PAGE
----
The Home Secretary changed his policy on the use of his discretionary power to release serious offenders on parole, so that prisoners who had committed especially heinous crimes would stay in prison longer. Four prisoners challenged the decision on the grounds (among others) that the view of the Parole Board was a relevant consideration which the Home Secretary had not considered, and that the decision unfairly breached their legitimate expectation of earlier release under the old policy. The House of Lords held in favour of the Home Secretary. On the relevance of the Parole Board’s view, Lord Scarman held for the unanimous court that the Home Secretary could decide it for himself. Lord Scarman accepted the view of Cooke J in CREEDNZ Inc v Governor General  1 NZLR 172, that the law requires a consideration to be taken into account only ‘when the statute expressly or impliedly identifies considerations required to be taken into account’ or when it would be Wednesbury-unreasonable not to take it into account (Findlay 334). On the legitimate expectation point, Lord Scarman held that because the statute was designed to enable the Home Secretary to implement a policy, ‘the most that a convicted prisoner can legitimately expect is that his case will be examined individually in the light of whatever policy the Secretary of State sees fit to adopt provided always that the adopted policy is a lawful exercise of the discretion conferred upon him by the statute’ (338).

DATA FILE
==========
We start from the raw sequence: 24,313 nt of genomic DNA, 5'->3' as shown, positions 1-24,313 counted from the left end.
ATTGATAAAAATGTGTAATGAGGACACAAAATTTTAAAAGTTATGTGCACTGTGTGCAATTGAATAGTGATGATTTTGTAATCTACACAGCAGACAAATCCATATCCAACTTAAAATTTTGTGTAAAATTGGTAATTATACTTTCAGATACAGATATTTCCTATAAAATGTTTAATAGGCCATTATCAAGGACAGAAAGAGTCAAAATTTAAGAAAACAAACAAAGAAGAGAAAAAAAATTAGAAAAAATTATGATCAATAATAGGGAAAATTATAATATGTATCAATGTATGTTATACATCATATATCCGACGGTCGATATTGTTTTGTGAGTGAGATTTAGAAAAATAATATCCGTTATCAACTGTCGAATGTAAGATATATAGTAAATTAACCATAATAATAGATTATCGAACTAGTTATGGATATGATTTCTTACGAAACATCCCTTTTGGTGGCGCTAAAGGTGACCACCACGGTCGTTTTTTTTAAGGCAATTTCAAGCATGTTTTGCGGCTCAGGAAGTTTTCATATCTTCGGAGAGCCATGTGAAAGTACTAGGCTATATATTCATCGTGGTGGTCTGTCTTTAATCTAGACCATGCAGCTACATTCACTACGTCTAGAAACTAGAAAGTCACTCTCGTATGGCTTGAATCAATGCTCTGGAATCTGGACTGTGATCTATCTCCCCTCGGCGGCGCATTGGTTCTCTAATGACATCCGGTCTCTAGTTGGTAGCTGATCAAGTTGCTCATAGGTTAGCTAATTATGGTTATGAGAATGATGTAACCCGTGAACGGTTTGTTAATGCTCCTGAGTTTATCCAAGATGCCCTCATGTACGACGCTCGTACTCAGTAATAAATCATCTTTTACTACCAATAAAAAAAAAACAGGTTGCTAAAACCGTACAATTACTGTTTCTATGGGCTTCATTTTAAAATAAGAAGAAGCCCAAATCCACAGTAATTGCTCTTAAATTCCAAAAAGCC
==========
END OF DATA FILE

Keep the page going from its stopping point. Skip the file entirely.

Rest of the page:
From Oxford University Press